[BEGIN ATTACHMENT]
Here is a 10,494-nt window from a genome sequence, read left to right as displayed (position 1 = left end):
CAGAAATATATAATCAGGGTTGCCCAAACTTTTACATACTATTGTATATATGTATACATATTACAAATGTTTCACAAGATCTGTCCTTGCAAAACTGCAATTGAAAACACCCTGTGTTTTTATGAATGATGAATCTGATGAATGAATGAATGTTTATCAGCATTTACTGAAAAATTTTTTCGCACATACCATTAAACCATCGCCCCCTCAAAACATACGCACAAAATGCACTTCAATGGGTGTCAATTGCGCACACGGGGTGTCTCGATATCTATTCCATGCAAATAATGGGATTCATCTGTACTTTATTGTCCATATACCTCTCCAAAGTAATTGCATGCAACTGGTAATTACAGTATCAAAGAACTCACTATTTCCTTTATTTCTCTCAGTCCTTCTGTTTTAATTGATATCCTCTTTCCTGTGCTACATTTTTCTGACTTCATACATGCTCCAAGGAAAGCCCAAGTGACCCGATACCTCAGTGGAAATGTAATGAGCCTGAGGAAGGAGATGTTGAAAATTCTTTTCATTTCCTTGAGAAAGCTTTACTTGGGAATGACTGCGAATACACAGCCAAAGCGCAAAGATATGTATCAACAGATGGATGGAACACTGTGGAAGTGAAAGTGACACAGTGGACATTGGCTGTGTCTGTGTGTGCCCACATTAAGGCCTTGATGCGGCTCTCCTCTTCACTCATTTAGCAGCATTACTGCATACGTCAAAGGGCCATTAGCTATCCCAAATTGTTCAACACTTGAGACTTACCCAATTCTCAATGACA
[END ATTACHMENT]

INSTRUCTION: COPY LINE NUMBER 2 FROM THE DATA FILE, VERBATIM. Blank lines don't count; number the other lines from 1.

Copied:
CAGAAATATATAATCAGGGTTGCCCAAACTTTTACATACTATTGTATATATGTATACATATTACAAATGTTTCACAAGATCTGTCCTTGCAAAACTGCAATTGAAAACACCCTGTGTTTTTATGAATGATGAATCTGATGAATGAATGAATGTTTATCAGCATTTACTGAAAAATTTTTTCGCACATACCATTAAACCATCGCCCCCTCAAAACATACGCACAAAATGCACTTCAATGGGTGTCAATTGCGCACACGGGGTGTCTCGATATCTATTCCATGCAAATAATGGGATTCATCTGTACTTTATTGTCCATATACCTCTCCAAAGTAATTGCATGCAACTGGTAATTACAGTATCAAAGAACTCACTATTTCCTTTATTTCTCTCAGTCCTTCTGTTTTAATTGATATCCTCTTTCCTGTGCTACATTTTTCTGACTTCATACATGCTCCAAGGAAAGCCCAAGTGACCCGATACCTCAGTGGAAATGTAATGAGCCTGAGGAAGGAGATGTTGAAAATTCTTTTCATTTCCTTGAGAAAGCTTTACTTGGGAATGACTGCGAATACACAGCCAAAGCGCAAAGATATGTATCAACAGATGGATGGAACACTGTGGAAGTGAAAGTGACACAGTGGACATTGGCTGTGTCTGTGTGTGCCCACATTAAGGCCTTGATGCGGCTCTCCTCTTCACTCATTTAGCAGCATTACTGCATACGTCAAAGGGCCATTAGCTATCCCAAATTGTTCAACACTTGAGACTTACCCAATTCTCAATGACA